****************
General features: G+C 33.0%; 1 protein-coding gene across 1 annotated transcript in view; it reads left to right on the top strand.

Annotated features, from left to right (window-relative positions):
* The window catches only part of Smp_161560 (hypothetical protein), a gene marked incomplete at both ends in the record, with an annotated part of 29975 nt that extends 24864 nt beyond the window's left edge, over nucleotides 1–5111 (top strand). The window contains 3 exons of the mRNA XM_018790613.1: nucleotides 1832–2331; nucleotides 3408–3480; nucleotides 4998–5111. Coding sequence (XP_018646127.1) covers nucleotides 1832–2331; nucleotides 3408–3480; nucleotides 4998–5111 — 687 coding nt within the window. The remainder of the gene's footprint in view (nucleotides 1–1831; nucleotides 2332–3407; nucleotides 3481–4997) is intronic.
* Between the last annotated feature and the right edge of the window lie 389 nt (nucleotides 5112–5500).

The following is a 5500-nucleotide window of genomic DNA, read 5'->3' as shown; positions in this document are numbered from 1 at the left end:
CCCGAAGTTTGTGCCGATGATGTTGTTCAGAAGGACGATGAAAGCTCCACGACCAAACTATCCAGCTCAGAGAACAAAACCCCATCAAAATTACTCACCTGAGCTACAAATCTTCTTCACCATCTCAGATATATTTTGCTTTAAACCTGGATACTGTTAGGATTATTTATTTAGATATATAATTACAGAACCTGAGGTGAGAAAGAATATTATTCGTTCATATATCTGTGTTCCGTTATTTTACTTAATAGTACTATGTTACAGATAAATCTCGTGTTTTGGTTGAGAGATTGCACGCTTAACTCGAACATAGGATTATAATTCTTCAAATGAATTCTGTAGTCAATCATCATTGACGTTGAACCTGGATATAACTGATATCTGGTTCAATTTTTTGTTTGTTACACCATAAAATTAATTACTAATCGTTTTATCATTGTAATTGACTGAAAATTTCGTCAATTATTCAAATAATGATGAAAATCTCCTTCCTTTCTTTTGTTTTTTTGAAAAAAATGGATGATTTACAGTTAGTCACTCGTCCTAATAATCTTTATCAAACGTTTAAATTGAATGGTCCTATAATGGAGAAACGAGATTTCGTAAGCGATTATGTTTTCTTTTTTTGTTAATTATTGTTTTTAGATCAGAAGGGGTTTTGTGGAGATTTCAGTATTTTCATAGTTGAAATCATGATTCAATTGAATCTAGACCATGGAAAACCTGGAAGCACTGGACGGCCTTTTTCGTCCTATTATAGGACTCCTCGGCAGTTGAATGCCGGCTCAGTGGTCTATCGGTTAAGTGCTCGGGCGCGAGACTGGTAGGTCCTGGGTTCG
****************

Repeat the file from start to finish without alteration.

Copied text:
General features: G+C 33.0%; 1 protein-coding gene across 1 annotated transcript in view; it reads left to right on the top strand.

Annotated features, from left to right (window-relative positions):
* The window catches only part of Smp_161560 (hypothetical protein), a gene marked incomplete at both ends in the record, with an annotated part of 29975 nt that extends 24864 nt beyond the window's left edge, over nucleotides 1–5111 (top strand). The window contains 3 exons of the mRNA XM_018790613.1: nucleotides 1832–2331; nucleotides 3408–3480; nucleotides 4998–5111. Coding sequence (XP_018646127.1) covers nucleotides 1832–2331; nucleotides 3408–3480; nucleotides 4998–5111 — 687 coding nt within the window. The remainder of the gene's footprint in view (nucleotides 1–1831; nucleotides 2332–3407; nucleotides 3481–4997) is intronic.
* Between the last annotated feature and the right edge of the window lie 389 nt (nucleotides 5112–5500).

The following is a 5500-nucleotide window of genomic DNA, read 5'->3' as shown; positions in this document are numbered from 1 at the left end:
CCCGAAGTTTGTGCCGATGATGTTGTTCAGAAGGACGATGAAAGCTCCACGACCAAACTATCCAGCTCAGAGAACAAAACCCCATCAAAATTACTCACCTGAGCTACAAATCTTCTTCACCATCTCAGATATATTTTGCTTTAAACCTGGATACTGTTAGGATTATTTATTTAGATATATAATTACAGAACCTGAGGTGAGAAAGAATATTATTCGTTCATATATCTGTGTTCCGTTATTTTACTTAATAGTACTATGTTACAGATAAATCTCGTGTTTTGGTTGAGAGATTGCACGCTTAACTCGAACATAGGATTATAATTCTTCAAATGAATTCTGTAGTCAATCATCATTGACGTTGAACCTGGATATAACTGATATCTGGTTCAATTTTTTGTTTGTTACACCATAAAATTAATTACTAATCGTTTTATCATTGTAATTGACTGAAAATTTCGTCAATTATTCAAATAATGATGAAAATCTCCTTCCTTTCTTTTGTTTTTTTGAAAAAAATGGATGATTTACAGTTAGTCACTCGTCCTAATAATCTTTATCAAACGTTTAAATTGAATGGTCCTATAATGGAGAAACGAGATTTCGTAAGCGATTATGTTTTCTTTTTTTGTTAATTATTGTTTTTAGATCAGAAGGGGTTTTGTGGAGATTTCAGTATTTTCATAGTTGAAATCATGATTCAATTGAATCTAGACCATGGAAAACCTGGAAGCACTGGACGGCCTTTTTCGTCCTATTATAGGACTCCTCGGCAGTTGAATGCCGGCTCAGTGGTCTATCGGTTAAGTGCTCGGGCGCGAGACTGGTAGGTCCTGGGTTCG